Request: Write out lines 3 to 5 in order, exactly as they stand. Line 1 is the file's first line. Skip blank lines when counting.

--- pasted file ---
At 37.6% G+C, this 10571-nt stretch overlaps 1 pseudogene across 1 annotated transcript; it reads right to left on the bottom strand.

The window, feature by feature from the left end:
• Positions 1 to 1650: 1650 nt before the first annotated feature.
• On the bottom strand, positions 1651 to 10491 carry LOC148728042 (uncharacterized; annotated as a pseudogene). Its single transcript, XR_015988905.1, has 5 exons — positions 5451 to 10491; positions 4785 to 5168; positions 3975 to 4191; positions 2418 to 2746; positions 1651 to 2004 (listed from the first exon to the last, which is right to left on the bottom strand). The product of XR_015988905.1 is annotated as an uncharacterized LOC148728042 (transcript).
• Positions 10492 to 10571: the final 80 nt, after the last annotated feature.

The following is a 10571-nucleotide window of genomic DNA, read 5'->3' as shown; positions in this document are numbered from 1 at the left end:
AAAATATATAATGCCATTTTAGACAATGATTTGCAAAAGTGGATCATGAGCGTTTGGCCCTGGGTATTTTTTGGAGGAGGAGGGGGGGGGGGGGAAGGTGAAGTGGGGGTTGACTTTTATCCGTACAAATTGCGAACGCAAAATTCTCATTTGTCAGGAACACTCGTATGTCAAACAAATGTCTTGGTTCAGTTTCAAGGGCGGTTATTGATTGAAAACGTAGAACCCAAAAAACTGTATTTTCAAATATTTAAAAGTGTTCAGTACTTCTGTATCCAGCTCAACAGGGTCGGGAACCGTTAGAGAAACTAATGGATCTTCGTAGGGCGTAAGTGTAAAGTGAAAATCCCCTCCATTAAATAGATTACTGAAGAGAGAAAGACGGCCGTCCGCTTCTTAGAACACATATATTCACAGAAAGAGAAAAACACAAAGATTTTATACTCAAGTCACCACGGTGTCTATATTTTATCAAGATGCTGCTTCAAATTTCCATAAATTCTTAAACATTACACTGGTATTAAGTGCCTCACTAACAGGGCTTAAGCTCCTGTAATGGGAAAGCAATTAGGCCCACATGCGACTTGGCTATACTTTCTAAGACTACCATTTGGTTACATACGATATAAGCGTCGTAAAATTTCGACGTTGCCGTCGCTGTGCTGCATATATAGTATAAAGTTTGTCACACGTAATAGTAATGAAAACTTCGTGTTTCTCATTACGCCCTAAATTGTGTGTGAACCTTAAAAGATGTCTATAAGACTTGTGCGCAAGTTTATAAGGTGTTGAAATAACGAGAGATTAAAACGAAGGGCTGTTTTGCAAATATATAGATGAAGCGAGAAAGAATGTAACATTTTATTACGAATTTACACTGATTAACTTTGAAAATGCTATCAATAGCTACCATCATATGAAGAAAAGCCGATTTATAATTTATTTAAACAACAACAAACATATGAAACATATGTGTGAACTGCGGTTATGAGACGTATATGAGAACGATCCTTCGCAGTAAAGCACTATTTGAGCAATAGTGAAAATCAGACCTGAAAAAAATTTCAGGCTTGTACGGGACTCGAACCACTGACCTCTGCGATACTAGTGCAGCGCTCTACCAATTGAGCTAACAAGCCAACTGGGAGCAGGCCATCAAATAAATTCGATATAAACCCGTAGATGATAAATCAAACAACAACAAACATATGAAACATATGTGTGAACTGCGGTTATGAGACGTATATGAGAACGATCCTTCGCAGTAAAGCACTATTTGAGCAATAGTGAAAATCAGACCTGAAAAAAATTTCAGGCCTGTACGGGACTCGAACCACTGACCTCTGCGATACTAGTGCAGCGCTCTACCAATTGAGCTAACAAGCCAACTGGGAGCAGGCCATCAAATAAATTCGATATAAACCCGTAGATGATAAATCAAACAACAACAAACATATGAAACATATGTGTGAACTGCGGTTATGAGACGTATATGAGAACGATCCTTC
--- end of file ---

• Positions 1 to 1650: 1650 nt before the first annotated feature.
• On the bottom strand, positions 1651 to 10491 carry LOC148728042 (uncharacterized; annotated as a pseudogene). Its single transcript, XR_015988905.1, has 5 exons — positions 5451 to 10491; positions 4785 to 5168; positions 3975 to 4191; positions 2418 to 2746; positions 1651 to 2004 (listed from the first exon to the last, which is right to left on the bottom strand). The product of XR_015988905.1 is annotated as an uncharacterized LOC148728042 (transcript).
• Positions 10492 to 10571: the final 80 nt, after the last annotated feature.